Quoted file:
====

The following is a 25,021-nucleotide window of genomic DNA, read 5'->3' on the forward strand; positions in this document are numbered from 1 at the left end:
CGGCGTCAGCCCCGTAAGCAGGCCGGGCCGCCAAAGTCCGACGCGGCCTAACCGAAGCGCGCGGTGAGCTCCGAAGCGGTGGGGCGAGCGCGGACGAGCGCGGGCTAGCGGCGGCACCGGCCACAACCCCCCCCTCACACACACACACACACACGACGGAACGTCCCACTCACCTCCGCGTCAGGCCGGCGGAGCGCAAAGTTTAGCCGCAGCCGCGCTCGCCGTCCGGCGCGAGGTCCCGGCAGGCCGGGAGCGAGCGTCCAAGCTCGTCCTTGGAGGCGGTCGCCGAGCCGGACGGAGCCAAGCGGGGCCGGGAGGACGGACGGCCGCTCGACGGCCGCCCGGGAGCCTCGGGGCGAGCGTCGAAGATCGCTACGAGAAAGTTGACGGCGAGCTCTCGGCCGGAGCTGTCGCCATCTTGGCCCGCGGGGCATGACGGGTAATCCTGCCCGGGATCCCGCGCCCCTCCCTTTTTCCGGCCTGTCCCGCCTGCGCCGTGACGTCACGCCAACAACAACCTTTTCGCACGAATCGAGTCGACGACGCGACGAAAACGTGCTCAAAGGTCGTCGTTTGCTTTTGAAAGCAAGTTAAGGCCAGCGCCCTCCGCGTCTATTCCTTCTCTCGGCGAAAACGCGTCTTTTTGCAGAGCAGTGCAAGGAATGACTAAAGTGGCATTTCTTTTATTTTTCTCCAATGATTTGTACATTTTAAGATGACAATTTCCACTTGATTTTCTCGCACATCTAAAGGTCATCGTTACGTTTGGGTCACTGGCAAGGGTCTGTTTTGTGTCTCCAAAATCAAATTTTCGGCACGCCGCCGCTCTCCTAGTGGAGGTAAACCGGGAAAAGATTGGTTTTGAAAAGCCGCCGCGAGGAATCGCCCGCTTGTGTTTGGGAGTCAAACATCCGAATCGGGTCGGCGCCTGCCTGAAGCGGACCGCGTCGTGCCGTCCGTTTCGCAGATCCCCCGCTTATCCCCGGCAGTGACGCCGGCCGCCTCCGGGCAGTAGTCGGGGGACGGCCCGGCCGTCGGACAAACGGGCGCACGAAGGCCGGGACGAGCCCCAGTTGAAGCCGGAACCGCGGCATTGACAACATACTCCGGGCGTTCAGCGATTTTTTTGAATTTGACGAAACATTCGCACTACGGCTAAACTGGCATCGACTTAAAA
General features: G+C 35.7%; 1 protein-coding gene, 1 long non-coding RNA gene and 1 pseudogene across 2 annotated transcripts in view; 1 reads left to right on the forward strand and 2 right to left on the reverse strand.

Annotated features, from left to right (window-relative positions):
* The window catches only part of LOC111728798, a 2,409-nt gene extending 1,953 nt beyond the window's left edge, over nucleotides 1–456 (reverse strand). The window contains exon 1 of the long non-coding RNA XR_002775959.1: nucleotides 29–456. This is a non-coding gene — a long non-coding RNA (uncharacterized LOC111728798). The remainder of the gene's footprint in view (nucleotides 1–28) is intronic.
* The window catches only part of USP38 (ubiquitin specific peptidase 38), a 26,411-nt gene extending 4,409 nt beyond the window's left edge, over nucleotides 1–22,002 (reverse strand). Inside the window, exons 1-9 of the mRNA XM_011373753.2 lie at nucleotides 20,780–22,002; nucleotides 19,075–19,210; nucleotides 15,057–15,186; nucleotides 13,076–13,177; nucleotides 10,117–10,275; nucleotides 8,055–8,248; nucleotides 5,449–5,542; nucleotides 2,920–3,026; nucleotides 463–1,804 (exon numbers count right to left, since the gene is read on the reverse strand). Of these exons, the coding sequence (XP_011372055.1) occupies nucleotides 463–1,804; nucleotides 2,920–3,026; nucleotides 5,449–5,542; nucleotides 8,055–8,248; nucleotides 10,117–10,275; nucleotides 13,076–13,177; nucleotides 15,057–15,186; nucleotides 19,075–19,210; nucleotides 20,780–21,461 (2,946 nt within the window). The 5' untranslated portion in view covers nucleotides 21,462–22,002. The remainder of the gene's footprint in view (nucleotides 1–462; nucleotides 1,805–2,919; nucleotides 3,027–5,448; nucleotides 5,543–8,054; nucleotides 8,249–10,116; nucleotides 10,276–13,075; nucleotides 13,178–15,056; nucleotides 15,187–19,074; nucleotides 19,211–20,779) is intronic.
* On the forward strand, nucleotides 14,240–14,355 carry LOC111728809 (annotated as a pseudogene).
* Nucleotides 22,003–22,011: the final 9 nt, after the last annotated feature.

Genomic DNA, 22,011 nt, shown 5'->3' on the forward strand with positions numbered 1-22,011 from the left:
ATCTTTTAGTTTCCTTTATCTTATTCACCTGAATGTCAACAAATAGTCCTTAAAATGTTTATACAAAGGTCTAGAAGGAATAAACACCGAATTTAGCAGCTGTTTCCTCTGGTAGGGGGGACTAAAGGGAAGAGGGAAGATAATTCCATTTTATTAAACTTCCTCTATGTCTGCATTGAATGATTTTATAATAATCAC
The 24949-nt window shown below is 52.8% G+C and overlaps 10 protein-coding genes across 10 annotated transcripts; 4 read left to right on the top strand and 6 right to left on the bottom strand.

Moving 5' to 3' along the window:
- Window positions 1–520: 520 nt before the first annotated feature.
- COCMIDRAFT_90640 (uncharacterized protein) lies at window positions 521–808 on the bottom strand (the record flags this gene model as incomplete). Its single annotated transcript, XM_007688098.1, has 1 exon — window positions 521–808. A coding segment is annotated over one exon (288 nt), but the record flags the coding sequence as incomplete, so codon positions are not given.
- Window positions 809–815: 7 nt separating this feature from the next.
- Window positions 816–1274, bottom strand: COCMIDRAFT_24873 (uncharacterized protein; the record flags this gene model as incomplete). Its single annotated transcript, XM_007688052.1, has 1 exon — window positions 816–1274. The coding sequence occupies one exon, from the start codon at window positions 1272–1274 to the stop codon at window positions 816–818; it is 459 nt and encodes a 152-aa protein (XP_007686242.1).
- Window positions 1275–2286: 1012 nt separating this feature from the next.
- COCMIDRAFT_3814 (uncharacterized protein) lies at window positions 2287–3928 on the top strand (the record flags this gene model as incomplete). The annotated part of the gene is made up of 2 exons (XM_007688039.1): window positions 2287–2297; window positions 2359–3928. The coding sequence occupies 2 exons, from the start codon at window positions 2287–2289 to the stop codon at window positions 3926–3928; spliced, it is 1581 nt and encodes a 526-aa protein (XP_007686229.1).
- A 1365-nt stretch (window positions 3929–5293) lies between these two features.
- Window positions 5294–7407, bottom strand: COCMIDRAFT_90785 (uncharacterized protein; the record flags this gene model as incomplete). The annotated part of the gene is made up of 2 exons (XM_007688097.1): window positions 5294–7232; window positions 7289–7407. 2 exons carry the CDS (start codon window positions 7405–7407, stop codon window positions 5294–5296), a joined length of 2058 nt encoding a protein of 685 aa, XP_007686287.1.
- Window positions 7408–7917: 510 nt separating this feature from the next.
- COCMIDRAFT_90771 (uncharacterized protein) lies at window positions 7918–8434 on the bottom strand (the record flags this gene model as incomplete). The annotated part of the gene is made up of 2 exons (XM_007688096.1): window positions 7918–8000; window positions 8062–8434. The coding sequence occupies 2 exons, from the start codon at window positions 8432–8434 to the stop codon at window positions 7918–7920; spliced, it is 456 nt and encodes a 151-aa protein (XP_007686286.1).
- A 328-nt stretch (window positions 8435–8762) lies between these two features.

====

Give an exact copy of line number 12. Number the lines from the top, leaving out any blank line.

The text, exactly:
Moving 5' to 3' along the window: